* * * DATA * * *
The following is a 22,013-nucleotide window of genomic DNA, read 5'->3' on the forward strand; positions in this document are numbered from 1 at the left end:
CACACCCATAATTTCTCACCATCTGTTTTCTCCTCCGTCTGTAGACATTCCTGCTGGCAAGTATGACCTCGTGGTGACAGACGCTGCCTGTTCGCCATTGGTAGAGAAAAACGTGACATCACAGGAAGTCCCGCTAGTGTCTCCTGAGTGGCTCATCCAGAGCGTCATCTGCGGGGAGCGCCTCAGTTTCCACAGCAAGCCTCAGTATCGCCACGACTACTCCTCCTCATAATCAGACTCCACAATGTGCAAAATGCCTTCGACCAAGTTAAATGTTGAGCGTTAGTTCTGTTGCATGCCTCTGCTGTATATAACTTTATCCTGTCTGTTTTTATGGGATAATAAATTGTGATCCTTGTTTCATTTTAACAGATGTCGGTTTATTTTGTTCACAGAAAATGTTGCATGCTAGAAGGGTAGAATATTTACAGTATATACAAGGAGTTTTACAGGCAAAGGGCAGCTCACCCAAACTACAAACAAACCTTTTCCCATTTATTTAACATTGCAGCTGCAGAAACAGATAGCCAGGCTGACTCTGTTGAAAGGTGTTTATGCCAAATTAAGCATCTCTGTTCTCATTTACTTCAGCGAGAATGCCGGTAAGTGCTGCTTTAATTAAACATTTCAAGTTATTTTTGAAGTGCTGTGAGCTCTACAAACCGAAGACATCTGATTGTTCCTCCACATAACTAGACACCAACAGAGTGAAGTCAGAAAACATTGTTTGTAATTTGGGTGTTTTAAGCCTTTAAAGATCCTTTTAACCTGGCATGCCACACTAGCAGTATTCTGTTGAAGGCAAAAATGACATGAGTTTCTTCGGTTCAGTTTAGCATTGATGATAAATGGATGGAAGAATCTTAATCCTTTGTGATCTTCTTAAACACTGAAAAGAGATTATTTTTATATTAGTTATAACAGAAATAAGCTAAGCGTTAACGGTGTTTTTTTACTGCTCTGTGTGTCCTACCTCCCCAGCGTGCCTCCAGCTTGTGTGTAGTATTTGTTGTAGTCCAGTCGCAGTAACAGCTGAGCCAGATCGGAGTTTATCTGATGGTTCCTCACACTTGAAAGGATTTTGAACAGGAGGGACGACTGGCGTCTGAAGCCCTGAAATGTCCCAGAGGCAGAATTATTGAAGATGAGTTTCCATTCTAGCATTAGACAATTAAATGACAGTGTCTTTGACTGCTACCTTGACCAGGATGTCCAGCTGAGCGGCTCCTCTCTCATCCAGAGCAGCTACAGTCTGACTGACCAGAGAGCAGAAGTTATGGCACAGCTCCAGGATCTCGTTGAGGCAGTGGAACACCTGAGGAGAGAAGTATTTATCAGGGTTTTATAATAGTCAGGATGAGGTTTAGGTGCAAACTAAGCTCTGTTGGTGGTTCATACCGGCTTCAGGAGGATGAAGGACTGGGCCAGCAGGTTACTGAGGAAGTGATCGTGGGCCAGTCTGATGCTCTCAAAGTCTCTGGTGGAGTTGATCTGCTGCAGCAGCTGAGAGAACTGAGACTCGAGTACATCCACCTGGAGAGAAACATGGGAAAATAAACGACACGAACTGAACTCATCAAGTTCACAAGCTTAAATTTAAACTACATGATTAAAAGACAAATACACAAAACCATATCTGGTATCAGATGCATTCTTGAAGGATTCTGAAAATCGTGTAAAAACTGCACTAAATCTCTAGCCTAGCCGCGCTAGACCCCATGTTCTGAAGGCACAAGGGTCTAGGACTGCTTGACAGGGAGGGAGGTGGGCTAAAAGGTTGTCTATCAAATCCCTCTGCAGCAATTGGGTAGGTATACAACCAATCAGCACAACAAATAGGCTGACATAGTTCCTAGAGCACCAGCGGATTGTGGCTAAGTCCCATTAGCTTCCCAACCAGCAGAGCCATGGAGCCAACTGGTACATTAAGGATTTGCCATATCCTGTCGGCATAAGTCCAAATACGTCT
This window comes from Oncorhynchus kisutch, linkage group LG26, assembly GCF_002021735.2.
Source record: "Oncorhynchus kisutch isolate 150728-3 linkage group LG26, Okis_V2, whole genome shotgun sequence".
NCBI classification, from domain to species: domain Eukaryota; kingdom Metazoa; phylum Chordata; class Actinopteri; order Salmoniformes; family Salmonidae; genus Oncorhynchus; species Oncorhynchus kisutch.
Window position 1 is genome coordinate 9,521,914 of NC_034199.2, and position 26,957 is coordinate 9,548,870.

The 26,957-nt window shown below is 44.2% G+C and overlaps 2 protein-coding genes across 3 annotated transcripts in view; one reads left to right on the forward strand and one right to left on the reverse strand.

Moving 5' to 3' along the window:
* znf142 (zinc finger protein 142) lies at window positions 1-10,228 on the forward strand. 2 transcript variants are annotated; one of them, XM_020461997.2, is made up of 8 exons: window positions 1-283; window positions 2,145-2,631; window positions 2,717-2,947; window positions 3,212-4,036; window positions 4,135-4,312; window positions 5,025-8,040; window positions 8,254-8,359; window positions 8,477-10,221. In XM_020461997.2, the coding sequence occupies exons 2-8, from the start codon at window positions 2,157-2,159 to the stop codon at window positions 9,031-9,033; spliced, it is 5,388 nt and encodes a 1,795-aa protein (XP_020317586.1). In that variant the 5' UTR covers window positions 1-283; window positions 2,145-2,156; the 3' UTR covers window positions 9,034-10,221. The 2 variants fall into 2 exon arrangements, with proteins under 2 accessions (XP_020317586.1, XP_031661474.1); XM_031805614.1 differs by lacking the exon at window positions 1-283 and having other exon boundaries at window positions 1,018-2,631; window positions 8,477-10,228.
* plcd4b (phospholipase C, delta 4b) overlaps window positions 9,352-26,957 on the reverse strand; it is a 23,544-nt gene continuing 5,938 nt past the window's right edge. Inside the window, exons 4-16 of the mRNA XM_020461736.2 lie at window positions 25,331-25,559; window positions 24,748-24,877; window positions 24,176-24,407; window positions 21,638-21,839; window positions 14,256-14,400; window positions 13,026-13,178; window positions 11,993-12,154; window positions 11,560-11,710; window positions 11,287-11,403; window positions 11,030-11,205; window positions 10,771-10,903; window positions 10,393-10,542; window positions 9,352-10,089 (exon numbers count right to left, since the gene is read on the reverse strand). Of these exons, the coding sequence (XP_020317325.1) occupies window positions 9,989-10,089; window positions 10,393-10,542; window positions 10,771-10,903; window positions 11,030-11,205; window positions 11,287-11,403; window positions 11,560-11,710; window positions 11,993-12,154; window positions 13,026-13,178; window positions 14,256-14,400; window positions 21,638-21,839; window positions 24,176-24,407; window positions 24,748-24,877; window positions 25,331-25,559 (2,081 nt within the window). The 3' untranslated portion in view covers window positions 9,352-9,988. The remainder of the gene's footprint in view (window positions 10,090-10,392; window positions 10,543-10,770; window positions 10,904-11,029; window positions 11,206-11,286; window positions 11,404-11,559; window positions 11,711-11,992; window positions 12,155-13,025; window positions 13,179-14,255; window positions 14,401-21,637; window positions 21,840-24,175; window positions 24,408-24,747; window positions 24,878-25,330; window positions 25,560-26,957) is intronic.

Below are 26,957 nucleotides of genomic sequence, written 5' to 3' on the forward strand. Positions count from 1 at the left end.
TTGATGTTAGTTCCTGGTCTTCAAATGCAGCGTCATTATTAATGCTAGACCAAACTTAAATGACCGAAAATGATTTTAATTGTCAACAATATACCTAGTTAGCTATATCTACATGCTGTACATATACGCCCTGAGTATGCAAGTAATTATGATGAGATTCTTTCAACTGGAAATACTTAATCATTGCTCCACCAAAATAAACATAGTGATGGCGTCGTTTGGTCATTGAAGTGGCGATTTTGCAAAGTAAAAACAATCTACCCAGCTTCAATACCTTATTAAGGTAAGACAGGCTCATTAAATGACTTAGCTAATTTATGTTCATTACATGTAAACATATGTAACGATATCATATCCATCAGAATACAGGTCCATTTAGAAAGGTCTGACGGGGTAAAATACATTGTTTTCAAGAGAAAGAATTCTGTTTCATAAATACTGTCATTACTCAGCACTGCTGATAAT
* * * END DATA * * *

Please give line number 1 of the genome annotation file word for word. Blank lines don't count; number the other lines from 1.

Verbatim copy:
The following is a 22,013-nucleotide window of genomic DNA, read 5'->3' on the forward strand; positions in this document are numbered from 1 at the left end: